OMICRON VS. DELTA: THE BATTLE OF THE COVID VARIANTS AS A NEW VERSION OF THE VIRUS HITS ILLINOIS
The latest Covid-19 variant that tanked world markets, caused President Biden to batten down the borders against travelers from southern Africa, and put the international medical community on high alert.
Omicron has arrived in Illinois.
“The big question is, do we see Omicron start outcompeting Delta? And if we see that, how quickly do we see that?” said Dr. Allison Arwady, Commissioner of Chicago’s Public Health Department. “Everybody’s watching for that, not just in Chicago but around the U.S. and around the world. That’s the contagious part and my gut is we’re going to start seeing Omicron give Delta a good run for its money.”
The first Chicago resident who tested positive for Omicron was a known contact of someone else with Omicron who visited Chicago.
What got international public health experts and elected officials so nervous? How quickly Omicron spread after it was initially detected in South Africa.
“Up to this point, Delta has been the most efficient spreading variant of the virus that causes Covid 19. That’s why it basically dominated all the other viruses around the world,” said Dr. Michael Lin, an infectious disease expert at Rush University Hospital. “In the United States, for example, Delta is essentially representing 100 per cent of all the Covid 19 cases at this point.”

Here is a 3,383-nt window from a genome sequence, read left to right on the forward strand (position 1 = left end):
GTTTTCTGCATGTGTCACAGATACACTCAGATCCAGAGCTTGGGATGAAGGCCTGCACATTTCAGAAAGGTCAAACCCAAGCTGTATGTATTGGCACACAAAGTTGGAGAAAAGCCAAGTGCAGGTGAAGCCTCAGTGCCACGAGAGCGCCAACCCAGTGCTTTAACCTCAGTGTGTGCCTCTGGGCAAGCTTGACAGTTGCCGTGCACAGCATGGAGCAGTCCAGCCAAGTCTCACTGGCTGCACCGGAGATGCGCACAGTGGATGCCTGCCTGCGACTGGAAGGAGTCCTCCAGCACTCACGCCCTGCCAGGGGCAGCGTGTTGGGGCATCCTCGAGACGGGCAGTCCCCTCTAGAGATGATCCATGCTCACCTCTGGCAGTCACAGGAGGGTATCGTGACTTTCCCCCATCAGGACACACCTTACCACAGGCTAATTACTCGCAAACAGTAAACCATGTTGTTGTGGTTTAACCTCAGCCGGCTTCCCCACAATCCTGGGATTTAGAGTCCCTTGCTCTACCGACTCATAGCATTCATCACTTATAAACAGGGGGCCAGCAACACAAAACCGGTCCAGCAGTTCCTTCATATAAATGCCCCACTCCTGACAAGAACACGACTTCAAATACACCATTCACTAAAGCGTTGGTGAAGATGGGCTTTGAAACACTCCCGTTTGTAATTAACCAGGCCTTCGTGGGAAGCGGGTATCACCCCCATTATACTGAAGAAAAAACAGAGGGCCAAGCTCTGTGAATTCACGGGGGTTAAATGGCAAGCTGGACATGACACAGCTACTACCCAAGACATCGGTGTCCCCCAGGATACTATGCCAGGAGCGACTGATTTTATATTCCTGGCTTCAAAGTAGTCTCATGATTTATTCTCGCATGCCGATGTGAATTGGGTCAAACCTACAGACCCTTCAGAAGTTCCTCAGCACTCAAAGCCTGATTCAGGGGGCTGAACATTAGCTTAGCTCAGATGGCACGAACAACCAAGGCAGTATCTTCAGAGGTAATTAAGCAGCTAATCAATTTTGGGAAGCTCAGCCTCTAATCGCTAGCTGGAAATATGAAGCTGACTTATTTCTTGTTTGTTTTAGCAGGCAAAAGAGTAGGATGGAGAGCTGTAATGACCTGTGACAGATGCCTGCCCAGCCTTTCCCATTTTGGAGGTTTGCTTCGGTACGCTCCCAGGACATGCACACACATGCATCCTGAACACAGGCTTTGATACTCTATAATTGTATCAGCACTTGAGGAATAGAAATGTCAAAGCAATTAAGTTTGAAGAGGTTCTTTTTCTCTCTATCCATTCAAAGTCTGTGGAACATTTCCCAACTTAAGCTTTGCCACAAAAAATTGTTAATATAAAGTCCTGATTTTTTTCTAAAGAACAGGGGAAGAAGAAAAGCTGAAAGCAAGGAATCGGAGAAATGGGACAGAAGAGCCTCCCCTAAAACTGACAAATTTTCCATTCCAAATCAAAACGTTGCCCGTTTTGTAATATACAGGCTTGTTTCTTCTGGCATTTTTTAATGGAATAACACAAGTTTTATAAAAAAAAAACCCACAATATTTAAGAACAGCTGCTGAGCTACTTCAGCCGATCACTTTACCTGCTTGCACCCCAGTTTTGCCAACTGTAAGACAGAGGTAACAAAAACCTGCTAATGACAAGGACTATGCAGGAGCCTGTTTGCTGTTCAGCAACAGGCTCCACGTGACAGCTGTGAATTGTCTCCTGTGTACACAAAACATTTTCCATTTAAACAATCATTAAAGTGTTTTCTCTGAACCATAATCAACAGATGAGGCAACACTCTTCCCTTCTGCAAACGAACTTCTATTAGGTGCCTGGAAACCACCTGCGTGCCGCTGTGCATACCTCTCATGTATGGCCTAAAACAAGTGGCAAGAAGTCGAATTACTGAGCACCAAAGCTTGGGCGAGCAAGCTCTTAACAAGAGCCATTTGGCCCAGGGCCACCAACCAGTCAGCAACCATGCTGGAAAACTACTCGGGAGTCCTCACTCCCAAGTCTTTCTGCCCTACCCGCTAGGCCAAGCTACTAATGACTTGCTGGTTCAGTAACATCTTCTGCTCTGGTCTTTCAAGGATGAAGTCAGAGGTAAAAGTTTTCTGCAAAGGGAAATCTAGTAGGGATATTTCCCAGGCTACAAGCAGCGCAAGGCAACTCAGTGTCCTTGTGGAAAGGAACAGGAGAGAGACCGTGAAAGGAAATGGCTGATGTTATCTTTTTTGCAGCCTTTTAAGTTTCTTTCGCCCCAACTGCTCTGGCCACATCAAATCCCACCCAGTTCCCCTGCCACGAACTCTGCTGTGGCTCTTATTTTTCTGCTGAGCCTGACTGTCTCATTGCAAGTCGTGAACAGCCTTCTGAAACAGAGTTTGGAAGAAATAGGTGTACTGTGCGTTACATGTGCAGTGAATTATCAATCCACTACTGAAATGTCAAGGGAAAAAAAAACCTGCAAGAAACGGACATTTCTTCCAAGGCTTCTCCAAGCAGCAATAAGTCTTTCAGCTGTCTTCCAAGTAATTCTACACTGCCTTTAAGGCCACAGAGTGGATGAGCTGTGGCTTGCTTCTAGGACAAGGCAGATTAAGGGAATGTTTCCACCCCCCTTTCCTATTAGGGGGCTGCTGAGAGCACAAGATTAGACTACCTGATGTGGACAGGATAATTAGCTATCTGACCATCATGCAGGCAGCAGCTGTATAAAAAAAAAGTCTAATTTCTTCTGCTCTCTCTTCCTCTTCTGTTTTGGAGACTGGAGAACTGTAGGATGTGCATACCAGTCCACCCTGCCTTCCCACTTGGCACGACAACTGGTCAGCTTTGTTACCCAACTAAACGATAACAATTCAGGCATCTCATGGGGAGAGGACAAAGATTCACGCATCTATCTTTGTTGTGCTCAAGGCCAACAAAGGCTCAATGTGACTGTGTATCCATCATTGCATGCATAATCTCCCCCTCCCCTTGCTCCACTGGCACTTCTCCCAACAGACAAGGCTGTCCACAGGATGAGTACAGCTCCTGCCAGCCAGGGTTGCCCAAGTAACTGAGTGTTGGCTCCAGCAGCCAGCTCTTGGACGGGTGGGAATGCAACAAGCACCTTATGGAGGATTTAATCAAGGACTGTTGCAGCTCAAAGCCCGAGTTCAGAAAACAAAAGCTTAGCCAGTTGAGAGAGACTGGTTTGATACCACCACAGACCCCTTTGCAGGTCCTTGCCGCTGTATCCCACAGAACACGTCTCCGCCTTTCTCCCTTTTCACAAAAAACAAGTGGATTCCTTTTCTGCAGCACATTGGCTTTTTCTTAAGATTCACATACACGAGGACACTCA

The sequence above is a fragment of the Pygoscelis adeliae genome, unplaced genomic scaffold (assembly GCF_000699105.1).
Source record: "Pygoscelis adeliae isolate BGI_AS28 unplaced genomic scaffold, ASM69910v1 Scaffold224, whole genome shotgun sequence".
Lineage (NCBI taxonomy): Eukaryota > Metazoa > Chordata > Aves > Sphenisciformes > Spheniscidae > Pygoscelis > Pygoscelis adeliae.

But Omicron spread in southern Africa with lightning speed. It was first identified on November 11 with a single patient in South Africa and four more in Botswana. Within three days, 2,308 cases had been found in the South African province that’s home to Johannesburg and Pretoria.
“It took about three months, give or take, for Delta to become 90 per cent of the covid infections in South Africa. That’s also what we saw in the U.S., which was pretty quick. In comparison, it took just about 12 days, a couple of weeks for Omicron to become dominant in South Africa, representing about 75 per cent of the infections there. That suggests this is quite infectious,” said Dr. Arwady.
But that’s just half the story. Omicron also features 32 modifications on the part of the virus that the main Covid-19 vaccines target, the spike protein that the virus uses to latch onto human cells.